With so much to do it’s understandable that this week’s woman in focus Hassanah El-Yacoubi overlooked an important F-word in her blog summary- FUN! With her blog-focus being “Faith, Fashions, Fancies, and Foodie adventures” this busy PHD student definitely looks like she has plenty of fun as she waves the flag for modest fashionistas the world-over.
Her Arab-American duel inheritance stands her in good stead to reach out to people on both sides of the culture-opinion table and her highly lauded annual trunk shows do more than just give women the opportunity to mingle and mix their styles and scarves; it strengthens their individuality and identity, giving them a sense that are an important presence in the fashion world. A presence that Hassanah believes isn’t just being felt in California, where she lives, but the whole world over.
We caught up with this remarkable woman to find out more.
Could you start by telling us a bit about yourself?
I was born and raised in Northern Virginia to an American-Muslim mother and an Arab father. I have always been in a unique position where I straddled both identities with great pride. Since college I realized the extent to which Muslim women were lacking confidence in their religious identity, especially with regard to wearing the hijab. I felt a tremendous sense of obligation to do my part in representing what it meant to be both Muslim and modern. I decided to combine my love for hijab and fashion by starting a blog that promoted faith, fashions, fancies, and foodie adventures of a modern Muslim woman living in California. Student by day and a blogger by night; I am currently a PhD student in Religious Studies at The University of California Riverside focusing on women in Islam.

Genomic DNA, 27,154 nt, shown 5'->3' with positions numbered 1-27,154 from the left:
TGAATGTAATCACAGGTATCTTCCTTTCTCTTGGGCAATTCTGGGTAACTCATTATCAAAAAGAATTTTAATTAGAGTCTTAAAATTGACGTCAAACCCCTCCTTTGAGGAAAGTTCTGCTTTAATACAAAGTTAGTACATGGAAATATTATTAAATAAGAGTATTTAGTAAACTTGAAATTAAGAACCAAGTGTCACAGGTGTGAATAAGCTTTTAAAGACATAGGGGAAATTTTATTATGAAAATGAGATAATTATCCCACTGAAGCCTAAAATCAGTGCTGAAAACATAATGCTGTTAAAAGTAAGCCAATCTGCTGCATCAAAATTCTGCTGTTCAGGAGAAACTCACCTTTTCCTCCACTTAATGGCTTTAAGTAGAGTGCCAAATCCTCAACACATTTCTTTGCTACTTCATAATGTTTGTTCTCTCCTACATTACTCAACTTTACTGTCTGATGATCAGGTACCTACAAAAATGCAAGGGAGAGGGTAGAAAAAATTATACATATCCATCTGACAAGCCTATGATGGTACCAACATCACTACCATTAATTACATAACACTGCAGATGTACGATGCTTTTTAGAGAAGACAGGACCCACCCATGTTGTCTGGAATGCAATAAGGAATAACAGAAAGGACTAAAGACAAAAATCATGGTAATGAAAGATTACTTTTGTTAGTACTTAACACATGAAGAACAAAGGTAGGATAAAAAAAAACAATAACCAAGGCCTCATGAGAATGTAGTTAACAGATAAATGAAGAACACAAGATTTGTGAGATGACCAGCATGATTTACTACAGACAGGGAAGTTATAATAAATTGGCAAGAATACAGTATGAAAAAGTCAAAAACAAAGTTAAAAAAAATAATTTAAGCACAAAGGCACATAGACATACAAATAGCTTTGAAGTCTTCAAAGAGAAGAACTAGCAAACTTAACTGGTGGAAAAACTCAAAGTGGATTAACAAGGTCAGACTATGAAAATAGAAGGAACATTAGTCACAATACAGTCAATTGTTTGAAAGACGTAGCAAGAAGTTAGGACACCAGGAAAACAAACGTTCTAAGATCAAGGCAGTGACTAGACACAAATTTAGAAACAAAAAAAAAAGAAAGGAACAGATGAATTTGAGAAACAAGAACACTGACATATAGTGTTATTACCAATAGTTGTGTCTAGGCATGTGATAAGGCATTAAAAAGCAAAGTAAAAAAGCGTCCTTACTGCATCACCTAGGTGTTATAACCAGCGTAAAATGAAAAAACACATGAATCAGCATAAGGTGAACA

Can you tell us about your blog and what inspired you to start it?
I have always had an eye for fashion. When I was in college many girls would ask me tips on how to put outfits together – especially on how to incorporate the hijab while still looking fashionable. Also, we live in a society where since 9/11, certain geo-political and socio-political factors have created hyper-negative views of Muslims and Islam, creating what we now label as Islamophobia. Muslim women specifically are constantly perceived and portrayed as uneducated, unsophisticated, and unstylish in most media outlets, which ultimately has shaped the public’s perception of them. This misconstrued portrayal has caused many Muslim women to struggle with their cultural and religious identity, and as such I have become an advocate for enhancing the narrative and image of American Muslim women in multiple ways.
I started the PFH blog to create a place where Muslim women could gain a sense of inspiration and confidence in being modest. PFH stands for Perfect for Her; “her” being a woman who believes in the beauty of dressing modestly. PFH debunks notions that being modest and stylish are mutually exclusive. I’ve made it my mission to cater to this underserved segment of women by offering fashionable modest clothing options, since the marketplace lags tremendously in providing an acceptable selection of contemporary and trendy fashions that meet the religious needs for Muslim women.
Do you have any fashion rules when putting an outfit together?
The key is to never overdo it with too much of anything. Your outfit should look effortless, as if it took you only five minutes to put it together. You don’t want to look like you tried too hard by attempting to match patterns or colors that don’t jive well with each other. Also, always accessorize! Long necklaces, bracelets, rings, body jewelry, anklets, etc – it instantly dresses up even the simplest of outfits.
What tip would you give anyone wanting to start fashion blog or website?